The Rob & Amber experiment also exposed another interesting aspect to “The Amazing Race” and another key to its fickleness: It’s not a game of strategy. Romber brought strategy into the game and suddenly everything got messed up and strange and viewers started complaining about how they weren’t playing the game the right way. The same thing happened in this season when Gay Brothers Sam & Dan stole a cab from another team. In terms of pure strategy, it wasn’t just a logical move, it was a no-brainer. Ditto this past week when Sam-or-Dan refused to keep his word and help a Harlem Globetrotter answer a not-very-complicated word puzzle. Romber and Sam & Dan became the game’s great villains by attempting to win. In “Survivor,” there are a dozen tried-and-true approaches that have proven effective in winning the game. In “The Amazing Race,” you just have to try your hardest and even that sometimes doesn’t work. It’s a lot like life, only with more frequent flier miles.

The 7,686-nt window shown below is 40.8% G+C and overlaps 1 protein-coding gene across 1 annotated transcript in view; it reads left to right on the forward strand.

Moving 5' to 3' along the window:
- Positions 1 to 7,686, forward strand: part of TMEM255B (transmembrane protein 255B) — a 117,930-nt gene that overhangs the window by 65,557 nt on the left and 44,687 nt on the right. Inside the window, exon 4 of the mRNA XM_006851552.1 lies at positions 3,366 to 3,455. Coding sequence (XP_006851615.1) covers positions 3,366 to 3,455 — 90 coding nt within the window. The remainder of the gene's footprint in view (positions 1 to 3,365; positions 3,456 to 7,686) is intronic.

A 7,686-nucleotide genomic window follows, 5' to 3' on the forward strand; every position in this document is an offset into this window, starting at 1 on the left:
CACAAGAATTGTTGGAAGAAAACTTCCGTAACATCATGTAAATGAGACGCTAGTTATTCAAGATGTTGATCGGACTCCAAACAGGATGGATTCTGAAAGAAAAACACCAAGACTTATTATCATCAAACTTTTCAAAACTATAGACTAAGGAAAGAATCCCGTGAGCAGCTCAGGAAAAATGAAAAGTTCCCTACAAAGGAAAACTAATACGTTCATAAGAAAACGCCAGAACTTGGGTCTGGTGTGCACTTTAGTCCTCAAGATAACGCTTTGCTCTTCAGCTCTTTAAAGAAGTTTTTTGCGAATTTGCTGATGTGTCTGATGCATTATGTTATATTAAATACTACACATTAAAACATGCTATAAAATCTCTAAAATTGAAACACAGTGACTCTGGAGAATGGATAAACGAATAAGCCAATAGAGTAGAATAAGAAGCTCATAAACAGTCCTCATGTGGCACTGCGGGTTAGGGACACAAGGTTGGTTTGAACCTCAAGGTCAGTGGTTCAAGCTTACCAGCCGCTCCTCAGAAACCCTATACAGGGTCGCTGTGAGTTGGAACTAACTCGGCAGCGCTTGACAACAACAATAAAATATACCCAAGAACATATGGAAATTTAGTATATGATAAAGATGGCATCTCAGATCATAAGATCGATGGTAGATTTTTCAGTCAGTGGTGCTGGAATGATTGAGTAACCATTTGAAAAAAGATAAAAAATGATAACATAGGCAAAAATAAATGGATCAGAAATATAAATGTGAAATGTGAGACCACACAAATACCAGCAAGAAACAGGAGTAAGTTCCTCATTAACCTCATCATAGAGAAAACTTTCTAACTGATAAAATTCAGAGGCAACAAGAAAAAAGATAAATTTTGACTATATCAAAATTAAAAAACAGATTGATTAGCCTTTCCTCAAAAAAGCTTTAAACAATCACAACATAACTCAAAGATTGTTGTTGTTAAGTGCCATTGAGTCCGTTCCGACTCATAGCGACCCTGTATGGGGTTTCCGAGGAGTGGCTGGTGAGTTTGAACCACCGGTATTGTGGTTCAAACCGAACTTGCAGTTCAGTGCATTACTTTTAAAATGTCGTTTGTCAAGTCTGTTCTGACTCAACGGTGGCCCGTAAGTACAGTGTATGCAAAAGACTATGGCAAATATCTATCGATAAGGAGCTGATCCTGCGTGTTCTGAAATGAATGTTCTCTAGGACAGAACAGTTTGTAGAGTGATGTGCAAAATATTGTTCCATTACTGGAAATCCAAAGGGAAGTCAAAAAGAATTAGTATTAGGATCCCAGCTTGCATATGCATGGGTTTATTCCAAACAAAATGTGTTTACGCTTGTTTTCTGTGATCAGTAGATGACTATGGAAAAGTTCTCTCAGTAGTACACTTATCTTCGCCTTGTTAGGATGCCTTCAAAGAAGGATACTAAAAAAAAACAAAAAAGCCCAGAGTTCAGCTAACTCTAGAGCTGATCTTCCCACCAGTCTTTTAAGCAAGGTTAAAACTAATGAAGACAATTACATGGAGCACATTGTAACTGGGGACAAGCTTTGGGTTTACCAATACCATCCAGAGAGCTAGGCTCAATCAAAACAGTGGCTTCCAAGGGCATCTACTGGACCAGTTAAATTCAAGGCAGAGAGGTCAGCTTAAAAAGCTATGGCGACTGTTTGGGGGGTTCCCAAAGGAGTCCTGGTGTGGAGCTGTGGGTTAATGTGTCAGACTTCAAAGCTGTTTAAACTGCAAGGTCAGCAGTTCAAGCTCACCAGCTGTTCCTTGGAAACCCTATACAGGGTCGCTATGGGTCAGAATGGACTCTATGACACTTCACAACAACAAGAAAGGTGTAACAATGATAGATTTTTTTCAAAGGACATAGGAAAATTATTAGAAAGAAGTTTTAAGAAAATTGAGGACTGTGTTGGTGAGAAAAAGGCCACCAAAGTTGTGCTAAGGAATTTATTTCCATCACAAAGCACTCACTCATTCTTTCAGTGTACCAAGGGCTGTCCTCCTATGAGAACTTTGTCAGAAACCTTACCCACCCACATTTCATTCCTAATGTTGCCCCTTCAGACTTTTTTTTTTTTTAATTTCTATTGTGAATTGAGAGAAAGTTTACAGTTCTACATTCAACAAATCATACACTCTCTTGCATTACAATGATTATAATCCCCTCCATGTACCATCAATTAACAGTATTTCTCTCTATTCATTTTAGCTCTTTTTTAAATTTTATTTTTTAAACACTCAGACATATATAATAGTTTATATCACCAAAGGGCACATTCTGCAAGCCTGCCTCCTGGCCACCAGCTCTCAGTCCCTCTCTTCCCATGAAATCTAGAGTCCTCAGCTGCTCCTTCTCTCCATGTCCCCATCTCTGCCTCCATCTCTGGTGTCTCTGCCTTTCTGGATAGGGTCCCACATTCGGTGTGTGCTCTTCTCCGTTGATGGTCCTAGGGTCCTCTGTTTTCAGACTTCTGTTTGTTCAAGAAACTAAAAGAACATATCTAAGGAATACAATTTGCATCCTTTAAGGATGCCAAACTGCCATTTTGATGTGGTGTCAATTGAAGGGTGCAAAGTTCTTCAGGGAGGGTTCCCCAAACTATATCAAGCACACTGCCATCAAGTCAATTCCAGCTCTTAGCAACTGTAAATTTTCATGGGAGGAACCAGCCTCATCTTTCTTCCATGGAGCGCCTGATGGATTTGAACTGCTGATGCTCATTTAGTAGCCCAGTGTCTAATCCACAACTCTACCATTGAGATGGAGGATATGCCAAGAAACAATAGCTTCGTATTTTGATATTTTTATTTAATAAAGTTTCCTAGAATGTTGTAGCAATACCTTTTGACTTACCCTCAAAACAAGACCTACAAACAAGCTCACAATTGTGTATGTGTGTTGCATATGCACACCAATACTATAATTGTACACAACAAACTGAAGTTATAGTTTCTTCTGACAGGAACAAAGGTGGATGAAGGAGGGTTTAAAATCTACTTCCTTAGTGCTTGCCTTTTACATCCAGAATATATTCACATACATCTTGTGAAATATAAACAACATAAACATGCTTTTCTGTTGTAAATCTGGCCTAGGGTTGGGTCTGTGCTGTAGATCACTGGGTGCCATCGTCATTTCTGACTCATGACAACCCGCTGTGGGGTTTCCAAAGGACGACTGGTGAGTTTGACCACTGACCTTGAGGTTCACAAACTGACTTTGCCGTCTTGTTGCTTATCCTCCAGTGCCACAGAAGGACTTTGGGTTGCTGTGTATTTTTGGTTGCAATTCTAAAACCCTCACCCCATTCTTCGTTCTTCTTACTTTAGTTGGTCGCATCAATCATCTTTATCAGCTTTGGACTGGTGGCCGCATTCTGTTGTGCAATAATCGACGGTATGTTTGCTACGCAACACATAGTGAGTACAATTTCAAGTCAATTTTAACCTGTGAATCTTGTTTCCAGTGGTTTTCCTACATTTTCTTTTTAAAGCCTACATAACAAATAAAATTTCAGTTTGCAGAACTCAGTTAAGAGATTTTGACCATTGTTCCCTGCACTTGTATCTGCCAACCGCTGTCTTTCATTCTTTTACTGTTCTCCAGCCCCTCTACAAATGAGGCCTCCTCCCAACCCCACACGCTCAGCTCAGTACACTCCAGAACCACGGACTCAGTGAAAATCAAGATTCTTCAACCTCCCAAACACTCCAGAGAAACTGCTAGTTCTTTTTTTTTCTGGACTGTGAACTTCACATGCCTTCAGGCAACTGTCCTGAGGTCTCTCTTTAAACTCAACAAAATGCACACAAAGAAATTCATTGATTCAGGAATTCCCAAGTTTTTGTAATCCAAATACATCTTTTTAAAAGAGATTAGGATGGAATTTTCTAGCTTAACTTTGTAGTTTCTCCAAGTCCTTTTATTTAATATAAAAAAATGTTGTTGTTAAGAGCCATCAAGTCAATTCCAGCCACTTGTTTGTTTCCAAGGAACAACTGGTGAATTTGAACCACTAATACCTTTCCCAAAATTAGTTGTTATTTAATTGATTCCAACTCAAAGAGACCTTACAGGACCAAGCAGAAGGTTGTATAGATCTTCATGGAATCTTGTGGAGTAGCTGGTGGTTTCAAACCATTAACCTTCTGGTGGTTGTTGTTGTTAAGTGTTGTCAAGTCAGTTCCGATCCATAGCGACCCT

If “Survivor” is all about the excitement of the blindside or the unprecedented alliance set against a familiar beach/wilderness setting, “The Amazing Race” is actually the reverse. It’s about reliable human behaviors playing out against locational extremes. How many legs have been determined by somebody who, despite knowing they were going on a reality show, never bothered to learn to drive a stick shift or never bothered to learn how to read a map or never learned a few key phrases in a few languages or never bothered to learn how currency exchange works? Or how about more ingrained needs or weaknesses that no amount of preparation could help you overcome? Sometimes you just have to use the bathroom. At the end of a stage. Knowing that you’re probably near the back of the pack. In a race for a million dollars. Sometimes you just can’t overcome your fear of heights or water. When you’re at the top of a waterslide that most children would *kill* to go down. Knowing you’re probably near the back of the pack. In a race for a million dollars.